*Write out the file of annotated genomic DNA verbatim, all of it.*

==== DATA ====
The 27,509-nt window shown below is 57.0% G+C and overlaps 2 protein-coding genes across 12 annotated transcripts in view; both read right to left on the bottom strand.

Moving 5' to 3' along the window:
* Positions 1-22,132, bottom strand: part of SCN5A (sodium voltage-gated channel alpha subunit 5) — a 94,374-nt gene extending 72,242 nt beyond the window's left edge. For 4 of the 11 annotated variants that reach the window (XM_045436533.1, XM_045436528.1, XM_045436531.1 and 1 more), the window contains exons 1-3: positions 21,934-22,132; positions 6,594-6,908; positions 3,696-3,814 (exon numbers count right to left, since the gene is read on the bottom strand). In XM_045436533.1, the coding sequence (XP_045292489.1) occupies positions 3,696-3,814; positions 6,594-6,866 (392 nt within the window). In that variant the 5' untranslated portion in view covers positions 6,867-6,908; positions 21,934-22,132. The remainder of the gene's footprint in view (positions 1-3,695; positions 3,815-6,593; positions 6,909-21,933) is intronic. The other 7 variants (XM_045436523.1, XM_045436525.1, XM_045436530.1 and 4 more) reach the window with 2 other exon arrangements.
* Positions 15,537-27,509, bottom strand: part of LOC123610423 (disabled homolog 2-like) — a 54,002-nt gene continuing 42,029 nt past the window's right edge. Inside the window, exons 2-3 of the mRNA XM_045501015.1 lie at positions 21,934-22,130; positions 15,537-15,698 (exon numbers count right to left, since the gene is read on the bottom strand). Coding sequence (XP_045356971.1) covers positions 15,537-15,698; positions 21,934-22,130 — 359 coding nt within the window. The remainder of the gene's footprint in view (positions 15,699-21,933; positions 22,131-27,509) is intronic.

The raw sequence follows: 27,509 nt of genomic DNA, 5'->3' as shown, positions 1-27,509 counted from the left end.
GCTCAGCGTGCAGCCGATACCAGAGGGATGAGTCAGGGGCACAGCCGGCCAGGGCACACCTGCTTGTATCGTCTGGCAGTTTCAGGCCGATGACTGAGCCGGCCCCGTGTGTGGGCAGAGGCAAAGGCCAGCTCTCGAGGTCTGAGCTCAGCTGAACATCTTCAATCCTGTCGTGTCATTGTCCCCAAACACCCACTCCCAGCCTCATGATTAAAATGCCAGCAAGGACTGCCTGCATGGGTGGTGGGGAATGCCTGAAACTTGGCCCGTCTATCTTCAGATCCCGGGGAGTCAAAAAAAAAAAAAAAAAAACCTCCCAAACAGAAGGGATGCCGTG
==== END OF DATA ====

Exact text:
The 27,509-nt window shown below is 57.0% G+C and overlaps 2 protein-coding genes across 12 annotated transcripts in view; both read right to left on the bottom strand.

Moving 5' to 3' along the window:
* Positions 1-22,132, bottom strand: part of SCN5A (sodium voltage-gated channel alpha subunit 5) — a 94,374-nt gene extending 72,242 nt beyond the window's left edge. For 4 of the 11 annotated variants that reach the window (XM_045436533.1, XM_045436528.1, XM_045436531.1 and 1 more), the window contains exons 1-3: positions 21,934-22,132; positions 6,594-6,908; positions 3,696-3,814 (exon numbers count right to left, since the gene is read on the bottom strand). In XM_045436533.1, the coding sequence (XP_045292489.1) occupies positions 3,696-3,814; positions 6,594-6,866 (392 nt within the window). In that variant the 5' untranslated portion in view covers positions 6,867-6,908; positions 21,934-22,132. The remainder of the gene's footprint in view (positions 1-3,695; positions 3,815-6,593; positions 6,909-21,933) is intronic. The other 7 variants (XM_045436523.1, XM_045436525.1, XM_045436530.1 and 4 more) reach the window with 2 other exon arrangements.
* Positions 15,537-27,509, bottom strand: part of LOC123610423 (disabled homolog 2-like) — a 54,002-nt gene continuing 42,029 nt past the window's right edge. Inside the window, exons 2-3 of the mRNA XM_045501015.1 lie at positions 21,934-22,130; positions 15,537-15,698 (exon numbers count right to left, since the gene is read on the bottom strand). Coding sequence (XP_045356971.1) covers positions 15,537-15,698; positions 21,934-22,130 — 359 coding nt within the window. The remainder of the gene's footprint in view (positions 15,699-21,933; positions 22,131-27,509) is intronic.

The raw sequence follows: 27,509 nt of genomic DNA, 5'->3' as shown, positions 1-27,509 counted from the left end.
GCTCAGCGTGCAGCCGATACCAGAGGGATGAGTCAGGGGCACAGCCGGCCAGGGCACACCTGCTTGTATCGTCTGGCAGTTTCAGGCCGATGACTGAGCCGGCCCCGTGTGTGGGCAGAGGCAAAGGCCAGCTCTCGAGGTCTGAGCTCAGCTGAACATCTTCAATCCTGTCGTGTCATTGTCCCCAAACACCCACTCCCAGCCTCATGATTAAAATGCCAGCAAGGACTGCCTGCATGGGTGGTGGGGAATGCCTGAAACTTGGCCCGTCTATCTTCAGATCCCGGGGAGTCAAAAAAAAAAAAAAAAAAACCTCCCAAACAGAAGGGATGCCGTG